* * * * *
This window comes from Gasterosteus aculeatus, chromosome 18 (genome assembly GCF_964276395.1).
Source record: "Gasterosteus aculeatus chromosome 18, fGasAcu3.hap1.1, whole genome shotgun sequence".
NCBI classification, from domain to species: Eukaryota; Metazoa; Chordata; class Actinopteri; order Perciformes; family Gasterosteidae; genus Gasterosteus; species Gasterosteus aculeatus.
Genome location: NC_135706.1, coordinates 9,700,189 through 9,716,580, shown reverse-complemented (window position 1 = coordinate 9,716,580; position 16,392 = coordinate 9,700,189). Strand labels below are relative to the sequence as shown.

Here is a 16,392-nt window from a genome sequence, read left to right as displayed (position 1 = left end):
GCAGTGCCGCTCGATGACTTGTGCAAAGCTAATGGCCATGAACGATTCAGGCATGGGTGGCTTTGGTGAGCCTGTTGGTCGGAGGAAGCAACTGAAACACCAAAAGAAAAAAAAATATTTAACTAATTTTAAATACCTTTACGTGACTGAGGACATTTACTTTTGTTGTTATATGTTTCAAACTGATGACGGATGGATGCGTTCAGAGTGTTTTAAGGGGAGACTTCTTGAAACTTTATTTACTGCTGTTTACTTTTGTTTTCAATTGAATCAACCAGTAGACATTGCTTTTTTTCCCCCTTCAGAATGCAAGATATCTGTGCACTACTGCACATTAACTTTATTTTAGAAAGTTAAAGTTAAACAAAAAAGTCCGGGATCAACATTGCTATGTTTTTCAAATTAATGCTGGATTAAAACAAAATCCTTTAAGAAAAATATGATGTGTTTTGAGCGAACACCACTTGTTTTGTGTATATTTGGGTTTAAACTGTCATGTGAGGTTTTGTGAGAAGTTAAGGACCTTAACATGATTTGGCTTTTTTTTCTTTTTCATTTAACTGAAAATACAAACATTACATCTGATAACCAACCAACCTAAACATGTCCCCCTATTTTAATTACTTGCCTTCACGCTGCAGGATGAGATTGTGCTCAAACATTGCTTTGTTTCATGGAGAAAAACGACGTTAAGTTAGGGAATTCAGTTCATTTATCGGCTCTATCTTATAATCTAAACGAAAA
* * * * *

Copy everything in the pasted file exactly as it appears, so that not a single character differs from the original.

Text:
This window comes from Gasterosteus aculeatus, chromosome 18 (genome assembly GCF_964276395.1).
Source record: "Gasterosteus aculeatus chromosome 18, fGasAcu3.hap1.1, whole genome shotgun sequence".
NCBI classification, from domain to species: Eukaryota; Metazoa; Chordata; class Actinopteri; order Perciformes; family Gasterosteidae; genus Gasterosteus; species Gasterosteus aculeatus.
Genome location: NC_135706.1, coordinates 9,700,189 through 9,716,580, shown reverse-complemented (window position 1 = coordinate 9,716,580; position 16,392 = coordinate 9,700,189). Strand labels below are relative to the sequence as shown.

Here is a 16,392-nt window from a genome sequence, read left to right as displayed (position 1 = left end):
GCAGTGCCGCTCGATGACTTGTGCAAAGCTAATGGCCATGAACGATTCAGGCATGGGTGGCTTTGGTGAGCCTGTTGGTCGGAGGAAGCAACTGAAACACCAAAAGAAAAAAAAATATTTAACTAATTTTAAATACCTTTACGTGACTGAGGACATTTACTTTTGTTGTTATATGTTTCAAACTGATGACGGATGGATGCGTTCAGAGTGTTTTAAGGGGAGACTTCTTGAAACTTTATTTACTGCTGTTTACTTTTGTTTTCAATTGAATCAACCAGTAGACATTGCTTTTTTTCCCCCTTCAGAATGCAAGATATCTGTGCACTACTGCACATTAACTTTATTTTAGAAAGTTAAAGTTAAACAAAAAAGTCCGGGATCAACATTGCTATGTTTTTCAAATTAATGCTGGATTAAAACAAAATCCTTTAAGAAAAATATGATGTGTTTTGAGCGAACACCACTTGTTTTGTGTATATTTGGGTTTAAACTGTCATGTGAGGTTTTGTGAGAAGTTAAGGACCTTAACATGATTTGGCTTTTTTTTCTTTTTCATTTAACTGAAAATACAAACATTACATCTGATAACCAACCAACCTAAACATGTCCCCCTATTTTAATTACTTGCCTTCACGCTGCAGGATGAGATTGTGCTCAAACATTGCTTTGTTTCATGGAGAAAAACGACGTTAAGTTAGGGAATTCAGTTCATTTATCGGCTCTATCTTATAATCTAAACGAAAA